Albeit being about 6 months late, Tesla finally started pushing the new Linux kernel update to the center console in its vehicles this week.
While it’s only a backend upgrade, Tesla CEO Elon Musk associated it with several long-awaited improvements to the vehicle’s user interface. Now that the kernel upgrade is here, those improvements shouldn’t be too far behind.
Sources told Electrek that the latest 8.1 update (17.24.30), upgraded the Linux Kernel from the version 2.6.36 to the version 4.4.35.
Interestingly, the upgrade was only pushed to the center information display (CID), the large 17-inch screen at the center of the vehicle, and not the instrument cluster (IC).
For most Tesla owners, the release notes of the latest update only refer to “minor software fixes and enhancements”, but it also brought navigation and Autopilot to Taiwan, where Tesla started delivering its vehicles earlier this year, but owners didn’t have access to the features.
When Tesla was first working on upgrading the Linux OS to 4.4, Musk said that they will be able to push a much-needed updated web browser on the new system.
The in-car web browser has been described as almost unusable by owners and a report suggested that less than 30% of Tesla drivers use it. The latest update to our website doesn’t even work on the browser (unacceptable!):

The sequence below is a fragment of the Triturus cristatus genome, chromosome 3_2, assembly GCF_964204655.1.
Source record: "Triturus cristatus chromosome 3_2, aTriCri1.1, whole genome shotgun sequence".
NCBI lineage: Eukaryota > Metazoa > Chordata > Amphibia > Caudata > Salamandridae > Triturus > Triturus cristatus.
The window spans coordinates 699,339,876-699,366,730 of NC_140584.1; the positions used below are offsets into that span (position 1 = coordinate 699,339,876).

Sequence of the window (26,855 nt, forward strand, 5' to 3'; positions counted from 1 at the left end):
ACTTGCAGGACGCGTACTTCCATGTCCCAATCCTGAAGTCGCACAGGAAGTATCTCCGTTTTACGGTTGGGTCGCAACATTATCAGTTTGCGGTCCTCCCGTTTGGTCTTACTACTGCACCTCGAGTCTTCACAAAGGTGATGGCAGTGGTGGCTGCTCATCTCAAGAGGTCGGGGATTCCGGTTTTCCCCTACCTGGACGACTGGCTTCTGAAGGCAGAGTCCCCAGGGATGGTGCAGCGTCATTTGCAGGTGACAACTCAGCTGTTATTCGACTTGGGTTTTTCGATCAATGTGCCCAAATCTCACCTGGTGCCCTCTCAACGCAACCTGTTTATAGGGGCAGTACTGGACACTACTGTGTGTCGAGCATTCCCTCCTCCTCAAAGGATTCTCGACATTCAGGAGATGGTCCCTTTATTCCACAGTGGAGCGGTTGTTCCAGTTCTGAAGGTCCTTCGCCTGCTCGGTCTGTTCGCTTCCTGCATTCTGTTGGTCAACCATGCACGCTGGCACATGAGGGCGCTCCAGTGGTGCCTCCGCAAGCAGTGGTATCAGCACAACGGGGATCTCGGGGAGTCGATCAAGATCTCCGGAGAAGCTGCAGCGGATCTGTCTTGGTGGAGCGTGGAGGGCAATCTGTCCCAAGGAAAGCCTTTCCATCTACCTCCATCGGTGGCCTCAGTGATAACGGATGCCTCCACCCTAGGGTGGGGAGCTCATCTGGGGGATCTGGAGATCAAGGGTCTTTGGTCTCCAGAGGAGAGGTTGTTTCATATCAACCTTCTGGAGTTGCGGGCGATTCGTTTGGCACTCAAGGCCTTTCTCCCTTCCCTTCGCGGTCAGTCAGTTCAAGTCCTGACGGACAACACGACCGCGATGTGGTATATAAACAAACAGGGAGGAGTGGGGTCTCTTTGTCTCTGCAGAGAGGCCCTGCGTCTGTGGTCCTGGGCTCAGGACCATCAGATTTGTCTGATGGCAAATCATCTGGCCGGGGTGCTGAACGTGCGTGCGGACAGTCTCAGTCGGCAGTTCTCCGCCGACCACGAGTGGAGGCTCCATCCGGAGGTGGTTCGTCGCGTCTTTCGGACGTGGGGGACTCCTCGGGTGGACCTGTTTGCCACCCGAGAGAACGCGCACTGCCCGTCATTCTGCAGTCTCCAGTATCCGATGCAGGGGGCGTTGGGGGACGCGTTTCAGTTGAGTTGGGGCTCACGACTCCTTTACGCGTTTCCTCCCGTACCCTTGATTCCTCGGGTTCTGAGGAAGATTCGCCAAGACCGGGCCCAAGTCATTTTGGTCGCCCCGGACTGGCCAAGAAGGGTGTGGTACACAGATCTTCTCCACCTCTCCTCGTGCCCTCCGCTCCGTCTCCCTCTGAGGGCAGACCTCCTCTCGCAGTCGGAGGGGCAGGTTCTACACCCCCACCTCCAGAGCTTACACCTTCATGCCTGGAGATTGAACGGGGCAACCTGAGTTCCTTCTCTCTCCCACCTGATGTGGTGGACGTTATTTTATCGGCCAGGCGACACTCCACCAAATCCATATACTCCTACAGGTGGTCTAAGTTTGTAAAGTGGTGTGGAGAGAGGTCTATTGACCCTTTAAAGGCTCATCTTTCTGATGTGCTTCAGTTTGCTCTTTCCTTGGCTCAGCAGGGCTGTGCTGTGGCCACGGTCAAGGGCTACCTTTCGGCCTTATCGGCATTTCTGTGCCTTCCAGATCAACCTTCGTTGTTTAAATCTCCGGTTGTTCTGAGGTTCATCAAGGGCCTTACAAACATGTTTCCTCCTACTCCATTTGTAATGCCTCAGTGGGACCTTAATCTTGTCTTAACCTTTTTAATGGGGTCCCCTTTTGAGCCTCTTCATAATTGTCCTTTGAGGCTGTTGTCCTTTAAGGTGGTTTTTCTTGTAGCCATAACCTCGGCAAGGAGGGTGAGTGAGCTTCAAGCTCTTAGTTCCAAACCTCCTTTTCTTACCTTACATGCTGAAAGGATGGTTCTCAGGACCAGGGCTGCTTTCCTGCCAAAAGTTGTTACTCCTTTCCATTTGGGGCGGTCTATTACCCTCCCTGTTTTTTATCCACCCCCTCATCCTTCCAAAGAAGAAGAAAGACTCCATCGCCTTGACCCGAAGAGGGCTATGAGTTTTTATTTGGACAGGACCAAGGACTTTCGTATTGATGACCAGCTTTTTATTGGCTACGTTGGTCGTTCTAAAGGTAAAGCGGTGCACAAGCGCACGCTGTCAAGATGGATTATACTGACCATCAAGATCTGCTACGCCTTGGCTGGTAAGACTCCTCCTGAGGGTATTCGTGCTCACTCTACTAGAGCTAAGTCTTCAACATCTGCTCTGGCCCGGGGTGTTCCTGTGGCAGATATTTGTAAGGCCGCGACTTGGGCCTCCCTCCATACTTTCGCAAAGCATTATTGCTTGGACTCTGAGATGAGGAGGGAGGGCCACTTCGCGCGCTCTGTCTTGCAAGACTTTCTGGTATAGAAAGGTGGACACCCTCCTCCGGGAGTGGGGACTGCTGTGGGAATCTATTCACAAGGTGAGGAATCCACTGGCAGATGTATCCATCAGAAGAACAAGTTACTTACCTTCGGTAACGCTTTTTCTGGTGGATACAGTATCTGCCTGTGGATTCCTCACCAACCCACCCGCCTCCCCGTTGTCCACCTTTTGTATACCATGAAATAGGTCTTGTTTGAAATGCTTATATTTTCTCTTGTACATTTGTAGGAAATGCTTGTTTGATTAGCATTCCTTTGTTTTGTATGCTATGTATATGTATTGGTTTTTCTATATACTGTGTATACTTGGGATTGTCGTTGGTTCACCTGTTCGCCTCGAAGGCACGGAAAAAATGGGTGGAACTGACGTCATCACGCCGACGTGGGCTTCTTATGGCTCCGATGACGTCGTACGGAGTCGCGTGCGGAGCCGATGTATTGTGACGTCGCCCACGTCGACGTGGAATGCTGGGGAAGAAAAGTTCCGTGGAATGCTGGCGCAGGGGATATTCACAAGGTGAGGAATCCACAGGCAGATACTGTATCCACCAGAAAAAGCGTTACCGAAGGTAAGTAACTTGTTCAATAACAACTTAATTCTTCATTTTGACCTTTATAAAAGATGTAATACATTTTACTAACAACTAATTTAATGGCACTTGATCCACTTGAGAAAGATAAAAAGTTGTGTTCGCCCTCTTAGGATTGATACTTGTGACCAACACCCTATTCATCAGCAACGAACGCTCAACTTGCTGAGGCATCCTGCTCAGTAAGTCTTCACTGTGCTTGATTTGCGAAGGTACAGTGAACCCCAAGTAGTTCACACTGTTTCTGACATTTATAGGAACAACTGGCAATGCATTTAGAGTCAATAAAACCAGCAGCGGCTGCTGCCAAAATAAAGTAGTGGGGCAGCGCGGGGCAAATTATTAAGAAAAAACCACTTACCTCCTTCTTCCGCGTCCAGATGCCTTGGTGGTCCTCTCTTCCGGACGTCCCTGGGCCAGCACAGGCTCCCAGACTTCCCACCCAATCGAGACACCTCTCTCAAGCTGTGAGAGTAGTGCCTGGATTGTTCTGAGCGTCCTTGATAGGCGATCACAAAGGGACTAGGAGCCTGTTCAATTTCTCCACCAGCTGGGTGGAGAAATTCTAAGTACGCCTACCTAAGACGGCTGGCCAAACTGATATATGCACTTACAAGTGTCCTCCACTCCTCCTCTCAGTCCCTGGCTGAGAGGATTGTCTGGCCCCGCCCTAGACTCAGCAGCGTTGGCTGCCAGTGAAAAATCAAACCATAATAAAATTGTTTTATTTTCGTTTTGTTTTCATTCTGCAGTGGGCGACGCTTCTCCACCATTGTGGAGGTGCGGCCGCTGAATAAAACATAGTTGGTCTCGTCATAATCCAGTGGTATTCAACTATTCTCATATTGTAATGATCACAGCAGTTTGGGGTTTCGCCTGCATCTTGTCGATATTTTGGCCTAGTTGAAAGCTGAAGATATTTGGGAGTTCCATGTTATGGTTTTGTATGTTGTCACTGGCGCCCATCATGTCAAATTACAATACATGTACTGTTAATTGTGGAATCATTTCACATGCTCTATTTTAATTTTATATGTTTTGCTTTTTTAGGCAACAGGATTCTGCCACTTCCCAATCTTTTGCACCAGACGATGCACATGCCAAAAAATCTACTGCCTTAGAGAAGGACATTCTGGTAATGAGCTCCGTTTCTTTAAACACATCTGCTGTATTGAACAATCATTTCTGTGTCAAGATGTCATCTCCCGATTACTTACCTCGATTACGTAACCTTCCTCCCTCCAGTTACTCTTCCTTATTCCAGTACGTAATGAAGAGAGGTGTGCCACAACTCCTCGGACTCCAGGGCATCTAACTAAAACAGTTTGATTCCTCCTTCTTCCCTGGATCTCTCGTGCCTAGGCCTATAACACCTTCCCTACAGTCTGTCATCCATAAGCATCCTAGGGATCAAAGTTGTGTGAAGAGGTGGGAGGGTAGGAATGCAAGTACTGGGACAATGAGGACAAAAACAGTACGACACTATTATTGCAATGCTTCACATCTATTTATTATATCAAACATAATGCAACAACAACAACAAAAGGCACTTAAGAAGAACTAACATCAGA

The update is expected to make it much more usable, along with long-awaited UI improvements to navigation and the media app.
Those updates were first supposed to come on the 8.1 software update planned for December 2016 (pushed in March 2017), but it was really light on UI improvements and instead focused on Autopilot 2.0 updates.
Tesla has put a lot of efforts trying to improve the second generation Autopilot in 2017 and it resulted in fewer updates for owners of pre-October 2016 cars.
When Tesla introduced its last major software update (version 8.0) for all cars in September 2016, we asked Musk if Tesla was reaching the limit of the car’s processing power and he confirmed that it was the case. Tesla is expected to keep pushing over-the-air updates to its fleet, but there are always hardware limitations and vehicles built before the latest generation of Autopilot have started reaching them.
Yet, there are Tesla vehicles that are 3, 4, and almost 5 years old on the road today and they are still receiving updates. The web browser is expected to be the biggest one, but Tesla has also been hinting at a new music streaming service.
Musk said to expect the next update in July.